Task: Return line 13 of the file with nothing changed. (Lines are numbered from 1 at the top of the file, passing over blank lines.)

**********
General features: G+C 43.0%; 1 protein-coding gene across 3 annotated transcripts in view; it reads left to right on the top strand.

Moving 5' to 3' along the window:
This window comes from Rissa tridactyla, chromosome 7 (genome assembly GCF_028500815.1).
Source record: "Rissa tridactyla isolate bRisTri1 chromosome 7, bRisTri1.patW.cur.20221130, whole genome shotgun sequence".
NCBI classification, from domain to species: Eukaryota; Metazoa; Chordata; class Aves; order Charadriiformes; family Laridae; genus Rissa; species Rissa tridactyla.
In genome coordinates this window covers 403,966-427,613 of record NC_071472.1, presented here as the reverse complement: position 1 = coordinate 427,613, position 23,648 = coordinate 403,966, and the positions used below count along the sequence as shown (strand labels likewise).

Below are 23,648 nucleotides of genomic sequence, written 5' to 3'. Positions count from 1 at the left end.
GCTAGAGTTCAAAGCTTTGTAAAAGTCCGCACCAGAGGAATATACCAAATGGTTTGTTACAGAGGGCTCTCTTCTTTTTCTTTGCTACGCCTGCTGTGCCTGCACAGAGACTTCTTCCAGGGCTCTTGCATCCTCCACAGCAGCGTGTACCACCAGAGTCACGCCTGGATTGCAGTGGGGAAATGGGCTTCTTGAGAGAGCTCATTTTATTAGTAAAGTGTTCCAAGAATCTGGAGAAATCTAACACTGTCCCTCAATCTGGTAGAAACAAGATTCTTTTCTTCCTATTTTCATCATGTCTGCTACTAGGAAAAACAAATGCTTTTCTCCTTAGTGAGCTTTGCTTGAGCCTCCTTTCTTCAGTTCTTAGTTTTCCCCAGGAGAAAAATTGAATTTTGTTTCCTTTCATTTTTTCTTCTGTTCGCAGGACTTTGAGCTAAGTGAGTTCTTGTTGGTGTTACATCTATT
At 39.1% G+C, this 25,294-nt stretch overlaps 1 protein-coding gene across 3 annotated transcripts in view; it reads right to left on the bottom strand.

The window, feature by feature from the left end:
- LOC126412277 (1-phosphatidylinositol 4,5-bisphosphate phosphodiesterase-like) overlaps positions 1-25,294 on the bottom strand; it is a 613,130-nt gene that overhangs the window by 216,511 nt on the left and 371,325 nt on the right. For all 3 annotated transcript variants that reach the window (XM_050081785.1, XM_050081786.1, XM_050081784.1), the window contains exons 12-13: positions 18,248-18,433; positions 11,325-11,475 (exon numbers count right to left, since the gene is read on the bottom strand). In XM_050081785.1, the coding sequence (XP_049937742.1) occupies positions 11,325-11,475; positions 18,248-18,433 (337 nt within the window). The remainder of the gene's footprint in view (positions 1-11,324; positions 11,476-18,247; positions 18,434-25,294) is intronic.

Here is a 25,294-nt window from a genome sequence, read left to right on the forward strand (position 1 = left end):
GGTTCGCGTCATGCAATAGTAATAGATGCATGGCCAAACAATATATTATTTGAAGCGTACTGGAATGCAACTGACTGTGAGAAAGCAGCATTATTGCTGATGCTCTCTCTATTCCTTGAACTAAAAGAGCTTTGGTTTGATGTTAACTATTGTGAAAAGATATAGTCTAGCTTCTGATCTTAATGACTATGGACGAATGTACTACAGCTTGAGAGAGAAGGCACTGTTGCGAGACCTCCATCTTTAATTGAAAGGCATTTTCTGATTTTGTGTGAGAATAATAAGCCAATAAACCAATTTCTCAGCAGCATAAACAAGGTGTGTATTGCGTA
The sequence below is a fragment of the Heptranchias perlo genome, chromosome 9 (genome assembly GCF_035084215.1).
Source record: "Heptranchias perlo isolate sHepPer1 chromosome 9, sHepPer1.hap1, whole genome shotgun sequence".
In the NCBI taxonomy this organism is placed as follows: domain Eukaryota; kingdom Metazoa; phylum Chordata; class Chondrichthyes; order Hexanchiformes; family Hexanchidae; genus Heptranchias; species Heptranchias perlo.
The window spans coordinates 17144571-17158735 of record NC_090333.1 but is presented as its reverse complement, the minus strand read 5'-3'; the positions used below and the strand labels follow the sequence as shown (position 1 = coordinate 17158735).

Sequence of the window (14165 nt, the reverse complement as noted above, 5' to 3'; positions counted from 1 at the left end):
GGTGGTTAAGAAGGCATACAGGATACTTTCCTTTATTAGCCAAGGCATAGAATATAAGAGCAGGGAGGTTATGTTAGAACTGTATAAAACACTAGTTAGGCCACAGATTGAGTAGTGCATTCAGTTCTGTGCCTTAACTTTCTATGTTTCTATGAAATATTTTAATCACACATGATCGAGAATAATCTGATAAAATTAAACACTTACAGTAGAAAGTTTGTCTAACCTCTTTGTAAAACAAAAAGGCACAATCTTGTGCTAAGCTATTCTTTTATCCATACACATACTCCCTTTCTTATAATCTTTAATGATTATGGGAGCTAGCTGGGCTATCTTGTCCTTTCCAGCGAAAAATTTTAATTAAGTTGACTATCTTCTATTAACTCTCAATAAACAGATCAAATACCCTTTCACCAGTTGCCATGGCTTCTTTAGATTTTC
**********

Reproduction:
GGTTCGCGTCATGCAATAGTAATAGATGCATGGCCAAACAATATATTATTTGAAGCGTACTGGAATGCAACTGACTGTGAGAAAGCAGCATTATTGCTGATGCTCTCTCTATTCCTTGAACTAAAAGAGCTTTGGTTTGATGTTAACTATTGTGAAAAGATATAGTCTAGCTTCTGATCTTAATGACTATGGACGAATGTACTACAGCTTGAGAGAGAAGGCACTGTTGCGAGACCTCCATCTTTAATTGAAAGGCATTTTCTGATTTTGTGTGAGAATAATAAGCCAATAAACCAATTTCTCAGCAGCATAAACAAGGTGTGTATTGCGTA